• Origin: Galway, Ireland
• Material: Hand Cast White Bronze, Sterling French Wires
• Size: Approx 1/2 at widest, hangs 1 1/4" from Ear
• Packaging: Gift Box and Story Card
Origin of Designs & Symbols
This Sheel-na-gig is on the Ballyfinboy Castle which is about 2 km South of Borrisokane. It is fairly well preserved.
Sheela-na-gigs are are primarily a sacred religious object that was erected on particular churches of the later medieval period and the middle ages. They are carvings of female images depicted as posing in a manner that accentuates the most powerfully evocative symbol of the feminine, the vulva. That they were regarded as important is shown by the fact that they were placed in very prominent positions such as over the main entrance door or a window. In Ireland the practice continued into the later middle ages where they are also found on castles and some other important structures such as old town walls.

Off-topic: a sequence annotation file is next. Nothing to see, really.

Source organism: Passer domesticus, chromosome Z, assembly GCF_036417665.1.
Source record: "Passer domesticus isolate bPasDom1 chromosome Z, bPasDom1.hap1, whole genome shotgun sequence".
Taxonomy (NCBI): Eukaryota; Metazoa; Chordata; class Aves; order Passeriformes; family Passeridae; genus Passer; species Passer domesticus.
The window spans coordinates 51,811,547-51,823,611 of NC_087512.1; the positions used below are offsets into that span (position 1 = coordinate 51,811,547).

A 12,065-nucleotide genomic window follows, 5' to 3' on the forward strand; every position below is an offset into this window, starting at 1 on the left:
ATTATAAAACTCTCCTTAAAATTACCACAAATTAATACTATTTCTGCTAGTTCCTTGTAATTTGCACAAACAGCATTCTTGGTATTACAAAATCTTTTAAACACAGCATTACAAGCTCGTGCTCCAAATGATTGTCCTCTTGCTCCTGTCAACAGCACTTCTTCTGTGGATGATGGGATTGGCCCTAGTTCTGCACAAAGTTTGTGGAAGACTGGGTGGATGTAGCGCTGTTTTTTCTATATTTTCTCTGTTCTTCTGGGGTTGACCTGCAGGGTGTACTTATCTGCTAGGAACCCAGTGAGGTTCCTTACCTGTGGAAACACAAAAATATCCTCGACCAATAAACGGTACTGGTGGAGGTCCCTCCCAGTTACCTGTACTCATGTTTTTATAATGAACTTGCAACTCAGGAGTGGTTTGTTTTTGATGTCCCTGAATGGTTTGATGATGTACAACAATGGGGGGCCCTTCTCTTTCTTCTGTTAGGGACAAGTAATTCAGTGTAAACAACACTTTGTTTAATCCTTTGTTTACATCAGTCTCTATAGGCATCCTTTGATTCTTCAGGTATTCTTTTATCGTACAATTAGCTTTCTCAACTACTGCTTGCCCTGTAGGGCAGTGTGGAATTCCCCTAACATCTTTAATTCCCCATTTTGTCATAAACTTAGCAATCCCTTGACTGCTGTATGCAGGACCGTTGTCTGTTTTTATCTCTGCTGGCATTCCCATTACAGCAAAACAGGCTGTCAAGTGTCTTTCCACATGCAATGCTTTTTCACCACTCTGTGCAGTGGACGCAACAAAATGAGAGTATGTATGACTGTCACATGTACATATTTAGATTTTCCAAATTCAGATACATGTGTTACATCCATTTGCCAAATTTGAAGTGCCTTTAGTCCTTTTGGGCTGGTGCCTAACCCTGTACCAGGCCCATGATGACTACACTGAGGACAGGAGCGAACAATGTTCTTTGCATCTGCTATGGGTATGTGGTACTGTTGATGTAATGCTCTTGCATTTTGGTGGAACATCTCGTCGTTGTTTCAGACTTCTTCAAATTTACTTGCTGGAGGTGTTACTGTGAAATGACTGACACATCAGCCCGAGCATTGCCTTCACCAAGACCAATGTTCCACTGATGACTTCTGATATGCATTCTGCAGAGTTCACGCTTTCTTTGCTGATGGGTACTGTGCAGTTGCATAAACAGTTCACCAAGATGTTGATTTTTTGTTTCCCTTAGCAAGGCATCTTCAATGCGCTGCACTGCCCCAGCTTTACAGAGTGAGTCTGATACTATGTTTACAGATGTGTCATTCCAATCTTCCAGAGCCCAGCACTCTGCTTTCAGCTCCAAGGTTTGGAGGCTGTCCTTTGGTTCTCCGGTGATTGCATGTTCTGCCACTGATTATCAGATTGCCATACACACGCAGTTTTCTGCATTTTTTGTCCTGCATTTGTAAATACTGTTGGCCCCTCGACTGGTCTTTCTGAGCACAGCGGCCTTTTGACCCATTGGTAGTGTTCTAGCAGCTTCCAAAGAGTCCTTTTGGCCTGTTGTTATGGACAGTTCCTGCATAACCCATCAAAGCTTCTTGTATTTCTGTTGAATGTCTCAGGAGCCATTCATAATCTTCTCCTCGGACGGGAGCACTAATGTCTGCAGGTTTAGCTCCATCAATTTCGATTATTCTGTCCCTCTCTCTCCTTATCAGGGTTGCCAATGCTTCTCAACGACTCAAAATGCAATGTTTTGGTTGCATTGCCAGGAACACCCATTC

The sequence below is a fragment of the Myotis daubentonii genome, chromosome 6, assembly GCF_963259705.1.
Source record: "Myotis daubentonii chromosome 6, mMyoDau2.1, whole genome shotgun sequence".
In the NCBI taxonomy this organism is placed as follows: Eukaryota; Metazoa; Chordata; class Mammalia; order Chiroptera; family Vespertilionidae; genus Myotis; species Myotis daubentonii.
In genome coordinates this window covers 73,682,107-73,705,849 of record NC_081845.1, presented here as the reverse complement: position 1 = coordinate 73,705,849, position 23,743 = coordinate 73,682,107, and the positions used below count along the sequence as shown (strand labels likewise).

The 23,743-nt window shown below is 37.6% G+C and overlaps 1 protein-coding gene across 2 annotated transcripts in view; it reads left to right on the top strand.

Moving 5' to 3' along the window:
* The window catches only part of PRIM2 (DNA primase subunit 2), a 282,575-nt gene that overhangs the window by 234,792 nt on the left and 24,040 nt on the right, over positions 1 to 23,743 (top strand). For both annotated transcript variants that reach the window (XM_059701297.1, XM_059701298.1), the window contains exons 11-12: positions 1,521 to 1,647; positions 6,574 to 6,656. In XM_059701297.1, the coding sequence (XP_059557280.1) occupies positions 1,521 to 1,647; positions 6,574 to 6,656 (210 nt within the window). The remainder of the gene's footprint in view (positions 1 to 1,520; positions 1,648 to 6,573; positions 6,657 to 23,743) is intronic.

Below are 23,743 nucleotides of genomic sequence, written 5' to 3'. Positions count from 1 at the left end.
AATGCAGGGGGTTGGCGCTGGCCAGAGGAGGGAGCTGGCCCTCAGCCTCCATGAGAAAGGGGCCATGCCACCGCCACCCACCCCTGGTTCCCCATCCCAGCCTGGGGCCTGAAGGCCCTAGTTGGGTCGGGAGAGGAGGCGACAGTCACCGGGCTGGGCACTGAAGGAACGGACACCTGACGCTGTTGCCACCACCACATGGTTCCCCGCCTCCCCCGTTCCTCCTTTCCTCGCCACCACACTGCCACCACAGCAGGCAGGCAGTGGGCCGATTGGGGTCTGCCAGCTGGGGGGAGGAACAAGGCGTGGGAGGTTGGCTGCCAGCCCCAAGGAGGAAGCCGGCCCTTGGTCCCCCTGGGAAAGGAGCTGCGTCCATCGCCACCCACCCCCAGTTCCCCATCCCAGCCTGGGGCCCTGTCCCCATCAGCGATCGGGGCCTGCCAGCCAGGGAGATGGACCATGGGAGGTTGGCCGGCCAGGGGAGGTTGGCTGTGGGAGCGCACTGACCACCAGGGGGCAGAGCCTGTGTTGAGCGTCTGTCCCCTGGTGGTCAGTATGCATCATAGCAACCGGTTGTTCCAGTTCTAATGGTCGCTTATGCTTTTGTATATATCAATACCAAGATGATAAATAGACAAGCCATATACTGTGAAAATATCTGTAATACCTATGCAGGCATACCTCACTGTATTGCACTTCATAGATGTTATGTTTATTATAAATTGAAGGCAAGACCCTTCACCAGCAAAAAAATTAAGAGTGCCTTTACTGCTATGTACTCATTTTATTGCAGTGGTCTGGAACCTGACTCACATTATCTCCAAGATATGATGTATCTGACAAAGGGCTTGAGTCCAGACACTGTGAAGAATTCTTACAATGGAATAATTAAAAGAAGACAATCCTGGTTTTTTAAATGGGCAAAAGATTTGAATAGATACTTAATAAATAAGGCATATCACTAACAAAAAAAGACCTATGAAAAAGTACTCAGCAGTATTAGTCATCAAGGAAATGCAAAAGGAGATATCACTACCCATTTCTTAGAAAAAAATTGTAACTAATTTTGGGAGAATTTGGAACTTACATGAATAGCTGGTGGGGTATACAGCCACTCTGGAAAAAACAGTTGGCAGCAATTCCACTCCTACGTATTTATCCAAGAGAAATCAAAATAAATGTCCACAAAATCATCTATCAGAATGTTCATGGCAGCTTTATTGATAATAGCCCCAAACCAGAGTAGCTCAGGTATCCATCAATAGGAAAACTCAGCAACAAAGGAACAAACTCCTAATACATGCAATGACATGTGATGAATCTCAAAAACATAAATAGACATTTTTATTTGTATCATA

Despite that they are primarily sacred religious symbols historians have been reluctant to treat them seriously and their true significance has gone unrecognized. The usual theories re that they were put up as protective talismans, good luck symbols, and the theory that they were erected as ‘warnings against sin and lust’ has found favor amongst some academia. Tradition does not support this view and all historical and traditional reference to them indicates that they were highly regarded, often revered images that evidently held a high position within the religious iconography of the earlier church.